Kenya is suffering from a financial crisis, and the government has invited the IMF back. But those who survived the IMF and World Bank Structural Adjustment Programmes of the ’80s and ’90s fear the return of privatisation, free markets and deregulation. Now, the government is to criminalizing dissent.
What’s the concern?
These loans are often presented as the solution to economic woes. Specifically, they’re seen as a measure that will instil discipline into a country’s economy by increasing revenue and decreasing expenditure. However, some argue that the real purpose of these loans is to bring about fundamental policy changes at the national level. These changes reflect the neoliberal ethos of our time – complete with privatisation, free markets and deregulation.
In the past, the Programmes came with stringent conditions attached, causing civil service layoffs and subsidy removal for essential services. This included health and education, leading to increased levels of hardship and precarity, especially among lower-income groups. African countries experienced “a lost development decade” as belt-tightening measures stalled development programmes and stunted economic opportunities.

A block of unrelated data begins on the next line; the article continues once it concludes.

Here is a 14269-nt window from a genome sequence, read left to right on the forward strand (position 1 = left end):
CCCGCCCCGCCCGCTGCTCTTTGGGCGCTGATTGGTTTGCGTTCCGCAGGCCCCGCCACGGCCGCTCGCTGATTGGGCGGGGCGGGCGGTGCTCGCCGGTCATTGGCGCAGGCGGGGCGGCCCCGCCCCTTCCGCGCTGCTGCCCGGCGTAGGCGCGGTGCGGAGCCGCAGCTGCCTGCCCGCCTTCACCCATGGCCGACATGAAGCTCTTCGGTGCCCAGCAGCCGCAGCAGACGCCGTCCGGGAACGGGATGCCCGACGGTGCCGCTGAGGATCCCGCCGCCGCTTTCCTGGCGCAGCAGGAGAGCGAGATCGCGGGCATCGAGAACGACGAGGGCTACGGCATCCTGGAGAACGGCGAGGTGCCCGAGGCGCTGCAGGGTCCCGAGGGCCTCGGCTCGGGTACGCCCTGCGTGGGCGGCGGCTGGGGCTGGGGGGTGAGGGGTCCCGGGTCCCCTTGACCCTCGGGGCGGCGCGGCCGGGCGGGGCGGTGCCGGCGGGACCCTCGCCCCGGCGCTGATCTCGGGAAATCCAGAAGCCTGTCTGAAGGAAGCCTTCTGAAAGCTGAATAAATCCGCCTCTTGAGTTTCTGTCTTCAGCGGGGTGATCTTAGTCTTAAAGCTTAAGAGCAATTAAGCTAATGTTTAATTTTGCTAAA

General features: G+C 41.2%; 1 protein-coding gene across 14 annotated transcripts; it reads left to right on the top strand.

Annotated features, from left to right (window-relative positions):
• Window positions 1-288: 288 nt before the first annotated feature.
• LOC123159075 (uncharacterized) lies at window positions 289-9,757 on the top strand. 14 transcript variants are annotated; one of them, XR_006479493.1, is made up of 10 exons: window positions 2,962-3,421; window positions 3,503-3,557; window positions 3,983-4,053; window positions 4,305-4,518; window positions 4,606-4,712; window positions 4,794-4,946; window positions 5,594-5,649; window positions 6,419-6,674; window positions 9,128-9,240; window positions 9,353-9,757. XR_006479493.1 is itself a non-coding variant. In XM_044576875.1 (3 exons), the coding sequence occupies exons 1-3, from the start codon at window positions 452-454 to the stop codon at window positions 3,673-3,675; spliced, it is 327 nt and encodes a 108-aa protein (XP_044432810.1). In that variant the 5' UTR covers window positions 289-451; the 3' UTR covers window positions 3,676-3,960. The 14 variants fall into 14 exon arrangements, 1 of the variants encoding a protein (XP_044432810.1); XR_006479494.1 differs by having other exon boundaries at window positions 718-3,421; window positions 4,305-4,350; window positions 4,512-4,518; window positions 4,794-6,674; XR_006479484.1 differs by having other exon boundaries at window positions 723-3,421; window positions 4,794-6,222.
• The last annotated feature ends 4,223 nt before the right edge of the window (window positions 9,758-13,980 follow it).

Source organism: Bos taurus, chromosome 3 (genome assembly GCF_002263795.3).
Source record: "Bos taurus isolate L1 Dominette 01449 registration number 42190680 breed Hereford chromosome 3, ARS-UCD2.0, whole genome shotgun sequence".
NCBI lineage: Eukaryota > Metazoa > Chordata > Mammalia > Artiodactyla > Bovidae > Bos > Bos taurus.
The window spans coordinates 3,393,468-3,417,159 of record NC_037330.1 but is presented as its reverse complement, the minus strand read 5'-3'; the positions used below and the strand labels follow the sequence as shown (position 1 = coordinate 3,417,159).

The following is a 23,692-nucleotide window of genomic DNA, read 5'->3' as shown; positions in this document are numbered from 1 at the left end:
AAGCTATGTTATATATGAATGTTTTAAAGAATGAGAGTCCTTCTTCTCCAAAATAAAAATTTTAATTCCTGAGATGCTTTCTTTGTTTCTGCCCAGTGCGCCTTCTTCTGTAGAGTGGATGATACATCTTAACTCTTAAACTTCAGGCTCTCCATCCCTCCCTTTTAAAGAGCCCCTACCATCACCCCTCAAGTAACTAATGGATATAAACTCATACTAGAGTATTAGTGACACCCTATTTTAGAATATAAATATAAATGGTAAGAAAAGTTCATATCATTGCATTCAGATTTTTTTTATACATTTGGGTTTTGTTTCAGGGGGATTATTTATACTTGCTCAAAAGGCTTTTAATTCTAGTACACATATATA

Why has this happened?
IMF loans for infrastructure projects also benefit Western corporations. Private companies hire experts to secure government contracts for infrastructure projects funded by international financial institutions. Companies in rich countries often hire people to the bidding on their behalf. In his international “word-of-mouth bestseller”, Confessions of an Economic Hit Man, John Perkins explains that when he worked for an international consulting firm, his job was to “funnel money from the World Bank, the US Agency for International Development and other foreign aid organisations into the coffers of huge corporations and the pockets of a few wealthy families who control the planet’s resources”.